The Agriculture Department spent $2 million on an internship program in which only one intern was hired, according to a new inspector general report.
The finding was part of a larger USDA inspector general audit that focused on the agency’s multi-million dollar effort to improve information technology security.
The 32-page audit found the agency’s information systems “are still at risk” because the improvement projects were poorly managed “even after expending $63.4 million of funding increases received” in fiscal years 2010 and 2011.
The audit also focused on the office of the agency’s chief information officer and the $2 million it funded for the internship program. While the program was part of the security-enhancement program, it resulted in the hiring of only one full-time intern, the audit stated.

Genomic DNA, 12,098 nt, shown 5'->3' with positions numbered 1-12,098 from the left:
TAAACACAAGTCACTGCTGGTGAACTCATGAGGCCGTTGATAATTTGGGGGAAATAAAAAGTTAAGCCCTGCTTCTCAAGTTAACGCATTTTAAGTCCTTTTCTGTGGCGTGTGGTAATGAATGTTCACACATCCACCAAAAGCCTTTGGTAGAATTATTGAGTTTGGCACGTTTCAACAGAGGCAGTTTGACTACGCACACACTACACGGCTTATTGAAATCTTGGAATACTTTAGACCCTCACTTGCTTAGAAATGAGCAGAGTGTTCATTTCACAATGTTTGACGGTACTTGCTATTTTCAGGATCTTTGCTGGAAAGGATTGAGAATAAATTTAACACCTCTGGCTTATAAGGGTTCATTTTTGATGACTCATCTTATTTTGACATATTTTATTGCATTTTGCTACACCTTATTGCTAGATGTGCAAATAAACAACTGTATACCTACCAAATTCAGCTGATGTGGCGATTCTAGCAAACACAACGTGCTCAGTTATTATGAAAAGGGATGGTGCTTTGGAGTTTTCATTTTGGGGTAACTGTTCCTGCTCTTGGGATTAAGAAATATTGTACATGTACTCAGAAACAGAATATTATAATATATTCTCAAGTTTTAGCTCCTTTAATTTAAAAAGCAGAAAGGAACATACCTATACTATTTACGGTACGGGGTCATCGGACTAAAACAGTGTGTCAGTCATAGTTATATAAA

The audit was released August 2 and reported first by the Heritage Foundation.
The audit also found $3 million was spend on technology hardware that was never used and that $235,000 was spent on a project that was later cancelled, according to the foundation.
The agency responded to several recommendations including one to prioritize the most important projects, saying the OCIO concurs and began taking such steps in May of this year.
The audit acknowledged the Agriculture Department has made progress in IT security over the past few years. However, several OCIO projects failed to meet the purposes outlined in the congressional request for funding nor addressed the department’s most critical IT security, according to the audit, which also found some projects were not completely implemented.